A former Downingtown police officer assigned to a high school in the borough has been sentenced to two years’ probation for having a physical relationship with a 17-year-old boy she met at the school.

Stefanie Dunne, 44, of Thornton, pleaded guilty Tuesday to corruption of a minor, court records show. Chester County Judge Jacqueline C. Cody sentenced Dunne to probation and ordered her to stay away from the teen, as well as all other minors except her children.

Dunne’s attorney, Caroline Donato, said Thursday that she believed the resolution of the case “was fair and made in the general interest of justice.” Assistant District Attorney Emily Ruth Provencher, the lead prosecutor, declined to comment.

Dunne was arrested in May, when an officer found her and the teen in a state of undress in the back of Dunne’s vehicle, parked in a secluded area of a park in Downingtown, according to the affidavit of probable cause for her arrest.

Detectives searching Dunne’s cellphone recovered more than 6,000 text messages between the two, conversations that included sexual innuendo and terms of endearment, the affidavit said. She was fired from the department shortly after her arrest.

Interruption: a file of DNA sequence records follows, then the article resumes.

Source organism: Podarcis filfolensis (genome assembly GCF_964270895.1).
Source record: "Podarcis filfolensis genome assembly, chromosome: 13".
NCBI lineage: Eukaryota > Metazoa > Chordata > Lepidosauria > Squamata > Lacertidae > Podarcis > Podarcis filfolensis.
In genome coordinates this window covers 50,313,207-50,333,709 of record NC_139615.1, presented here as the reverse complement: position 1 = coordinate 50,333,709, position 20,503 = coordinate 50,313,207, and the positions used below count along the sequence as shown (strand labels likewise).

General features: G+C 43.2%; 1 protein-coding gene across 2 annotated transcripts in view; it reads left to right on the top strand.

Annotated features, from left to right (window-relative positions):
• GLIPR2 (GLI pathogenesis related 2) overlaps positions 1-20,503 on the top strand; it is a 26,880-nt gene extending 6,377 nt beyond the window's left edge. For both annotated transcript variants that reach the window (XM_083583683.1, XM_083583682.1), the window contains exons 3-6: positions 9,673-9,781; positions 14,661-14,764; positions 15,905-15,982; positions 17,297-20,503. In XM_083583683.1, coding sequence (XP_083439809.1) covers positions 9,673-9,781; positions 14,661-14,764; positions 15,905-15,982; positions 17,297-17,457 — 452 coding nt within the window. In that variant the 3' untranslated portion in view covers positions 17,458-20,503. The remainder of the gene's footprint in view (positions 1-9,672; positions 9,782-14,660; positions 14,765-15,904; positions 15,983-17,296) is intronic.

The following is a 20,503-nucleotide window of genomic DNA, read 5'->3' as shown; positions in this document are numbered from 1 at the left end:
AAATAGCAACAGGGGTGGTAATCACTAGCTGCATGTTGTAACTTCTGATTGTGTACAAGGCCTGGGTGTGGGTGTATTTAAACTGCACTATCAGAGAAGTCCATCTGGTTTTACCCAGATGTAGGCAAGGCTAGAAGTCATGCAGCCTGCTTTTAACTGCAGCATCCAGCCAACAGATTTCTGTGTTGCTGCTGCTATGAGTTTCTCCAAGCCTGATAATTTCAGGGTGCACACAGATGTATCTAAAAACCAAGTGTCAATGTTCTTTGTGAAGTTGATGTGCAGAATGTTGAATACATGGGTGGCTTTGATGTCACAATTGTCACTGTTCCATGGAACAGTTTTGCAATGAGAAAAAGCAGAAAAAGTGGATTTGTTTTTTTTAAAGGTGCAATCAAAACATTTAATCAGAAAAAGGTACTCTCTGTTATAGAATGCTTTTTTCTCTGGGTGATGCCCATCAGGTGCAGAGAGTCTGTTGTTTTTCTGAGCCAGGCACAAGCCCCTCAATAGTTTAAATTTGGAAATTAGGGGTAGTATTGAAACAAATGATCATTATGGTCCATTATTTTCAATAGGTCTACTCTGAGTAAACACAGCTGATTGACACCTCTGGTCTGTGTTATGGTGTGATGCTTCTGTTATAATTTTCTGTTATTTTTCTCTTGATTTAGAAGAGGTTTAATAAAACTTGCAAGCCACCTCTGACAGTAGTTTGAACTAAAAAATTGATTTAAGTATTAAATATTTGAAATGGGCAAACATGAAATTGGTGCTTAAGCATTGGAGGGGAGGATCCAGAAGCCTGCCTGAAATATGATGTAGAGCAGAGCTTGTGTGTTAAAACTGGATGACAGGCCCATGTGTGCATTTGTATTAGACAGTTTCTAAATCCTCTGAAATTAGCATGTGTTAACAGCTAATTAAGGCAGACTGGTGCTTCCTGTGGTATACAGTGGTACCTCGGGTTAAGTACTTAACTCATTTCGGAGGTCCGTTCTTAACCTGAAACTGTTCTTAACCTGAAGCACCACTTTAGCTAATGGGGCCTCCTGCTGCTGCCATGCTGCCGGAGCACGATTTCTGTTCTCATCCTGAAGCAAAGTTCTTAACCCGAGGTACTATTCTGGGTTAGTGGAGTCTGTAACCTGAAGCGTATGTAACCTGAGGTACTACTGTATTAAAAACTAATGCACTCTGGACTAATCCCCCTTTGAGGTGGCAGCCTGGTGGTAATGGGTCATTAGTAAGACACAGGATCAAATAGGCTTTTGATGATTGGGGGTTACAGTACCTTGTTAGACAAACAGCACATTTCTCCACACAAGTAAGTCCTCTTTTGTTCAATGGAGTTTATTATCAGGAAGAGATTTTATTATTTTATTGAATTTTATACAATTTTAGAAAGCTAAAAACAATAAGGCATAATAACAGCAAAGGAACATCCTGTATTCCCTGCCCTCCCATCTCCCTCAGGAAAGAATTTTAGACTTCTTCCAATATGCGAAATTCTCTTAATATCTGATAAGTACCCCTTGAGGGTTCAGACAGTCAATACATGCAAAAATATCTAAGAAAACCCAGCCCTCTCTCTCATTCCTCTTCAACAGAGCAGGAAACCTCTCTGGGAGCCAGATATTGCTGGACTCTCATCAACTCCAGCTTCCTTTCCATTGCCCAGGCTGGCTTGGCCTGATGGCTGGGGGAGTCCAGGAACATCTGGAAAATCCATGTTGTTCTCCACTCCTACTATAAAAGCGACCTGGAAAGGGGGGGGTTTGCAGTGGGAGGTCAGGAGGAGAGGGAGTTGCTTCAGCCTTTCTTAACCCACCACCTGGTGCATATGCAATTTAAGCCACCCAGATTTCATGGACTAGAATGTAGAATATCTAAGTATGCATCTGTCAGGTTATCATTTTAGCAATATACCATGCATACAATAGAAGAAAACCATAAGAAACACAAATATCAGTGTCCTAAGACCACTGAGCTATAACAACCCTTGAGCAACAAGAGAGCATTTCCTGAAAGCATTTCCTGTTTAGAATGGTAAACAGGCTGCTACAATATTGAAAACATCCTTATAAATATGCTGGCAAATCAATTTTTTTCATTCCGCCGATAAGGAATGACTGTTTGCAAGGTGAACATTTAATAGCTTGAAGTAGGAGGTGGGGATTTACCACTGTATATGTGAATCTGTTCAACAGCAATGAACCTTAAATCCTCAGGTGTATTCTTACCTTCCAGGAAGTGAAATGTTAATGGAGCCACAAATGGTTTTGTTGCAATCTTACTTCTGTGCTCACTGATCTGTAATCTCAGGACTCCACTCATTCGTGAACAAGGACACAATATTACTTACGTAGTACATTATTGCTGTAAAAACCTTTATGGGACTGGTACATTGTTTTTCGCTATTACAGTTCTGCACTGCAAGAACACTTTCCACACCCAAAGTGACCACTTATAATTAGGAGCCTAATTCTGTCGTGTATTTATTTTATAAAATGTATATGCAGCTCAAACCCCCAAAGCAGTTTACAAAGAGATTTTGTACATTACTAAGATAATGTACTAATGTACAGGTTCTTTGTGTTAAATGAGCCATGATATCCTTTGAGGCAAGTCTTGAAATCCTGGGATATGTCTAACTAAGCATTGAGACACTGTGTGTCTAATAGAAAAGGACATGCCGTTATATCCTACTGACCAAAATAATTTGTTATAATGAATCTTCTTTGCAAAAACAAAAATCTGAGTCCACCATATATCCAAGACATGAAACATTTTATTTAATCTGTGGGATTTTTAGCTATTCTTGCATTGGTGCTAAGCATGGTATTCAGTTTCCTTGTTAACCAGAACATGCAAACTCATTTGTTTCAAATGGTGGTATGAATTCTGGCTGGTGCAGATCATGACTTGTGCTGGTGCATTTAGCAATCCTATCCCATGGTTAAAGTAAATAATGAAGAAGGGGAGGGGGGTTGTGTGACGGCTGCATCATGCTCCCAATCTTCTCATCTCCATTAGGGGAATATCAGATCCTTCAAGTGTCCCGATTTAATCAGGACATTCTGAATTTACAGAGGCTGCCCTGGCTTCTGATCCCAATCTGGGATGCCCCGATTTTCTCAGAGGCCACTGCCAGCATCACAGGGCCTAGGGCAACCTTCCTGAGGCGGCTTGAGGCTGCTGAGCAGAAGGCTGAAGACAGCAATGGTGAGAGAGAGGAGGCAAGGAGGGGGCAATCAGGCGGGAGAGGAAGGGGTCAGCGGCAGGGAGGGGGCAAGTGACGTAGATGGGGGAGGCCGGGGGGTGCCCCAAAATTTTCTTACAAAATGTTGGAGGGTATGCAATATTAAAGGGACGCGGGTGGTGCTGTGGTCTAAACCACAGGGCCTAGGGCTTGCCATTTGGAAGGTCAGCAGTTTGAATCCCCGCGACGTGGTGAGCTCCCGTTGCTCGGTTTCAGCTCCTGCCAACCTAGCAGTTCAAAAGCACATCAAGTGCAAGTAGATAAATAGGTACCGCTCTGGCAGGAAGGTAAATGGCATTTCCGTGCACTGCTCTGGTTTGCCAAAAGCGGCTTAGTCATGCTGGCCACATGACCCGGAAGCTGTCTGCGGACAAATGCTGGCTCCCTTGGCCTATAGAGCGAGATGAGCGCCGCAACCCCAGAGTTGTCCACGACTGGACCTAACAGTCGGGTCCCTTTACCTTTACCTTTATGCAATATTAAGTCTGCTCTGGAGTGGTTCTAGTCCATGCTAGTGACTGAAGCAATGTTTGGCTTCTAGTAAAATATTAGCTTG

It was unclear when their physical relationship began, but investigators said there was no evidence that it had started while the teen was enrolled at Downingtown West High School. Additionally, he was above the legal age of consent in Pennsylvania when the physical contact occurred, so Dunne was not charged with any sexually based offenses.

Former First Assistant District Attorney Michael Noone, then the lead prosecutor on the case, called their relationship “inappropriate” and admonished Dunne for abusing her authority.

“This was a situation where this defendant had a responsibility to take care of students, to protect students,” Noone said at the time. “And instead, she betrayed her oath, she betrayed her badge, and she took advantage of this young man."

In interviews with investigators, Dunne said she met the teen as a freshman at Downingtown West, where she was assigned as a school resource officer. She said that she saw the teen as a “tortured soul” and that their initial conversations were spent with her trying to coach him out of a “downward spiral," according to court documents.